The constant cycle of raising and then replacing elite players has cultivated a next-man-up mentality at Alabama, especially at the linebacker position.

From groups anchored by C.J. Mosley to those led by Reuben Foster, the Crimson Tide has seen its share of great linebacker corps. Dylan Moses’ emergence has been instrumental in Alabama’s linebackers playing up to the standard that has been created by past groups.

“I’m probably on the field about 90 percent of the time, and I’ve gotten used to it,” Moses said. “I have a really big role, coach (Nick) Saban uses me in a lot of packages and I’ve gotten used to it.”

Moses has been all over the field for Alabama, making 19 total tackles (most among linebackers), including three tackles for a loss with a pass break-up. A consensus five-star prospect coming out of high school, nobody questioned if Moses’ skills would translate. His leadership, however, is where he has made the most strides.

“(Moses) comes to work every day,” outside linebacker Anfernee Jennings said. “He doesn’t talk a lot, but he tries to lead by example and he tries to do stuff the right way. I mean, he continues to learn and try to come in and learn every day. He’s just a good asset to the team.”

While Moses lets his actions do the talking, fellow inside linebacker Mack Wilson takes a more vocal approach. The hard-hitting junior is the backbone of the unit, both with his leadership and play. Along with ensuring proper communication among Alabama’s defense, Wilson has picked up where he left off last season: making big plays. He has made 15 tackles and been a disruptor in the passing game, breaking up three passes and hauling in an interception.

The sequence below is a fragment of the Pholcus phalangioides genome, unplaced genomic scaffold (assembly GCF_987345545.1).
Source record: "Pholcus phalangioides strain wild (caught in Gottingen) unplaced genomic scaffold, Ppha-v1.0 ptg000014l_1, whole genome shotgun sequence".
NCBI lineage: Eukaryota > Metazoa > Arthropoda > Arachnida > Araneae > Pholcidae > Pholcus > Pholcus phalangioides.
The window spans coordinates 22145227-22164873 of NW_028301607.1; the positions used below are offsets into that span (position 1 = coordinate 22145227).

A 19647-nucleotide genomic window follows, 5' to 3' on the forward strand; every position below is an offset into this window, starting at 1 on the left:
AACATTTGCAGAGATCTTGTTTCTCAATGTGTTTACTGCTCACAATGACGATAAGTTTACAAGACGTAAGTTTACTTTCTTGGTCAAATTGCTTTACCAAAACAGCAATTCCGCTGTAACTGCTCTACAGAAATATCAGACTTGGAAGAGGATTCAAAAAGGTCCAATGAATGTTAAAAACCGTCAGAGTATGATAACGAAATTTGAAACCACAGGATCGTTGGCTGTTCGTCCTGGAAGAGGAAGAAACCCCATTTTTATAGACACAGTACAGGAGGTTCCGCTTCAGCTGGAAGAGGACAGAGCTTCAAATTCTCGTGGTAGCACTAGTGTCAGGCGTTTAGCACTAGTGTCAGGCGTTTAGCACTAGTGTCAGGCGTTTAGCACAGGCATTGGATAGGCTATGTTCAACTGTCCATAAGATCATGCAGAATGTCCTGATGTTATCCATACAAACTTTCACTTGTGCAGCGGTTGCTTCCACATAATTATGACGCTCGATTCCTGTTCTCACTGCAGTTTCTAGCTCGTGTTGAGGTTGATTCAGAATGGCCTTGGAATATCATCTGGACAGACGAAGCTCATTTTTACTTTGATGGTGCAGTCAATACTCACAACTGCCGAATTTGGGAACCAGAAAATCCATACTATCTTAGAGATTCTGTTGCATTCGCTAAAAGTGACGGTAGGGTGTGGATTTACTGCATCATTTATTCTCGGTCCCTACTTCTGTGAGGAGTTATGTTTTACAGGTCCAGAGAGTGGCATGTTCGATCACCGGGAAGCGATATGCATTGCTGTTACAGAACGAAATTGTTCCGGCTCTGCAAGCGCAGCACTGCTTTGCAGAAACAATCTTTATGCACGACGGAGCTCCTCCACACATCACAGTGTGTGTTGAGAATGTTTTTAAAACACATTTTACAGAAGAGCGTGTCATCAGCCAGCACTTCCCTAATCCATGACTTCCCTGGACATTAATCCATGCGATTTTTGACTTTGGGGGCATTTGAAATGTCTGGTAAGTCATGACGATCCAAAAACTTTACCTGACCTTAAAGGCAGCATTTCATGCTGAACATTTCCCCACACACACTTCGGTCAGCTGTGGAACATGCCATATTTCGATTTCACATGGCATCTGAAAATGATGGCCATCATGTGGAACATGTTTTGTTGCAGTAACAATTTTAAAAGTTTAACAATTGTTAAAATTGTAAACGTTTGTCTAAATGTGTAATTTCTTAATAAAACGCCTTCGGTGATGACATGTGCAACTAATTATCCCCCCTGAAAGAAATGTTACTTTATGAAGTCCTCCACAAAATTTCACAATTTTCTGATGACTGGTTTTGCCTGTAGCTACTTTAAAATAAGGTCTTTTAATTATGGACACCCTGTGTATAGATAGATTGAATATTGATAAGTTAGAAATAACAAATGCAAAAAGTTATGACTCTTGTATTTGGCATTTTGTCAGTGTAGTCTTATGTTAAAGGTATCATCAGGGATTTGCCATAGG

Within Saban’s defensive scheme, linebackers are counted upon to torment opposing quarterbacks by bringing constant pressure. This year’s group has answered the call, racking up 10 sacks total. That’s eight more sacks than last year’s linebackers had at this point in the season. Christian Miller paces the group (3.5), followed by Jennings (2.5) and Moses (2). Key reserve Jamey Mosley has brought the quarterback down twice as well.

The Alabama linebacker factory won’t be slowing down production anytime soon.

“I feel like they’re doing their job right now, they’re doing what they’re supposed to do,” Moses said. “And I tell them like I was told whenever I was coming up, just stay in the … film room and just stay in the playbook and keep learning. I feel like the guys behind us are really doing that well.”

Alabama’s defensive scheme is notorious for its complexity, and Saban knows that the education of Alabama’s young linebackers is just starting.

“I think we’re making progress in those areas and those guys are making improvements,” Saban said. “It’s a work in progress. They don’t have a lot of experience, they don’t have a lot of knowledge. We’ve been able to get them some experience in some of the games.”